Financial Data Exchange Launches FDX API 4.2 – Now the Most Comprehensive Tax Information API in the United States

  • Data
  • 10.11.2020 10:22 pm

The Financial Data Exchange has released Version 4.2 of the FDX API which now includes the most comprehensive tax information fields of any API in the United States.

In addition to continuing to provide the financial industry with a common, interoperable and royalty-free standard for all user-permissioned financial data sharing, the FDX API now encompasses 51 different IRS forms and statements. The FDX API paves the way for transition from current disparate tax formats, Open Financial Exchange (OFX) and Tax Exchange Format (TXF), as well as other often used proprietary formats like PDF and CSV. These changes to the FDX API make tax preparation and reporting more efficient and secure than ever before. Other updates contained in FDX API 4.2 include the separation of the banking and tax specification for easier readability and the addition of annuity accounts to the API.

“FDX API 4.2 represents another high-water mark for our organization and continues to deliver on FDX’s promise to give the financial industry a secure, best-in-class open standard for all different types of user-permissioned data sharing,” stated FDX Managing Director Don Cardinal.

The announcement of FDX API 4.2 puts in place a single standard data structure for exporting and importing almost all tax accounting data in the U.S that does not require the sharing of login credentials. Before the advent of FDX 4.2, tax information has been split between a patchwork of different standards like OFX, TXF, PDF, and CSV. FDX API 4.2 will enable a secure data sharing standard for interactions between tax software applications and companies that operate tax form data servers, such as payroll companies, banks, and brokerage firms. Further, all FDX data structures are readily generated and consumed using the ubiquitous JSON data serialization technology.

“The FDX Tax Task Force’s work on the FDX API 4.2 specification will provide a huge upgrade in security for tax information reporting data,” said Clyde Cutting, Systems Architect at Wells Fargo, and member of the FDX Tax Task Force that worked to deliver the updated standard.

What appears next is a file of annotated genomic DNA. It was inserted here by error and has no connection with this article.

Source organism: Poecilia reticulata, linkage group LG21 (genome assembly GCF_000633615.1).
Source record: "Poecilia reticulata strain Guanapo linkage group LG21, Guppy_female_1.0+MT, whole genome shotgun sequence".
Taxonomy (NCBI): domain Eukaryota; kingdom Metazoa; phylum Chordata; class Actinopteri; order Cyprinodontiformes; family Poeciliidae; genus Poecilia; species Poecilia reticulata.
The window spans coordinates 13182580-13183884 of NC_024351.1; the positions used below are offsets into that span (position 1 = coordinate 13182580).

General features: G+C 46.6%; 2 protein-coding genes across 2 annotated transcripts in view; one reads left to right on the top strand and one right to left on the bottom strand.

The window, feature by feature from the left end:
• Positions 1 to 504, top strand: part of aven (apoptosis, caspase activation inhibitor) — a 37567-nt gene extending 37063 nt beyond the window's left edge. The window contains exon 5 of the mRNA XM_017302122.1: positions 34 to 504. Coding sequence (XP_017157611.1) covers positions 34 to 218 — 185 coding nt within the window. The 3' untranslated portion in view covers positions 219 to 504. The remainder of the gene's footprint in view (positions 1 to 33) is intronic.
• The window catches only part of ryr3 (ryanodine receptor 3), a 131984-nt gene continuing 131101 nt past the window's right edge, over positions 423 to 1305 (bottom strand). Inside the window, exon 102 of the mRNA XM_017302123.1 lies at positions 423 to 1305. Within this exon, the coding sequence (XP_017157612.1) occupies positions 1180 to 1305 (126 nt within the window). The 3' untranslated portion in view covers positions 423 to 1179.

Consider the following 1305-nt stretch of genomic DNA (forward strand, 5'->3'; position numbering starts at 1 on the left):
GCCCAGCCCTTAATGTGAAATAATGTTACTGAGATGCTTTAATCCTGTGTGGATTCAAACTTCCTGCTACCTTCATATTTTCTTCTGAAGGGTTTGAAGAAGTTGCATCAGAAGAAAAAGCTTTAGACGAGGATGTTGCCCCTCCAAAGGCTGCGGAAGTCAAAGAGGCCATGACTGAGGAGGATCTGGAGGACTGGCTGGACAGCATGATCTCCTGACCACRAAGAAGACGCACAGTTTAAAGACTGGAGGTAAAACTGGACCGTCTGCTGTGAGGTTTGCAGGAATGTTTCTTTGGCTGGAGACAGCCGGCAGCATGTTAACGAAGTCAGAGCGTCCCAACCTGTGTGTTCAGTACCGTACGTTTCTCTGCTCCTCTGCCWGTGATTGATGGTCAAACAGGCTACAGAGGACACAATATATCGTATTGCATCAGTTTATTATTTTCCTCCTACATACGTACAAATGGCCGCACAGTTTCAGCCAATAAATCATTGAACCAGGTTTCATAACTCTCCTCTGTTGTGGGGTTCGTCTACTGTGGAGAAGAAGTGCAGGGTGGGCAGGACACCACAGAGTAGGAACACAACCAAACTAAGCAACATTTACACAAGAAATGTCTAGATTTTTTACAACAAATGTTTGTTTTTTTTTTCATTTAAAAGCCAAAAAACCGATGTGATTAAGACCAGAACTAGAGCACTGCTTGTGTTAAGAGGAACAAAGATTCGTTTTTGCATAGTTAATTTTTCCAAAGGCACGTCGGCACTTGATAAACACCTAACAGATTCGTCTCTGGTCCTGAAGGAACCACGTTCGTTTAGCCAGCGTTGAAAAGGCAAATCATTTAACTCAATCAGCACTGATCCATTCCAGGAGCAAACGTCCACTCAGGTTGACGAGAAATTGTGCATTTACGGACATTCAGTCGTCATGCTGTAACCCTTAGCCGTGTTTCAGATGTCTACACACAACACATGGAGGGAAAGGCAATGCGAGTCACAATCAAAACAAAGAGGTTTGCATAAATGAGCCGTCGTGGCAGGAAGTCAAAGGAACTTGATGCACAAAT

In addition to the FDX API standard’s existing support for an array of tax forms and statements, the new version of the FDX API now fully supports all types of business, royalty, farm, and rental income tax information.

FDX 4.2 will also provide U.S. tax reporting data in a human-readable text format for the first time so that it can be used for file importing and exporting with tax return preparation software. In addition, this same format allows QR codes to be added to annual tax documents so that smart phone apps using open QR code technology can be used by all tax filers.

“The release of version 4.2 of the FDX API specification, and the unification of all annual tax form and statement data under one standard, will allow the tax software industry to simplify and streamline the income tax return preparation process for taxpayers and accountants alike,” said Bruce Wilcox, President of Internet Tax Information Processing Services (iTips), and member of the FDX Tax Task Force.

FDX recommends that the tax software industry begin replacing support for the older TXF data files with data files using the FDX API 4.2. To facilitate implementation of the new FDX API 4.2 standard for tax information, developers and implementers can visit this technical page for further information about the standard and assistance with migration from TXF and OFX to FDX data structure. Tax Data Exchange is an independent production of members of FDX’s API & Data Structures working group who specialize in tax data exchange.

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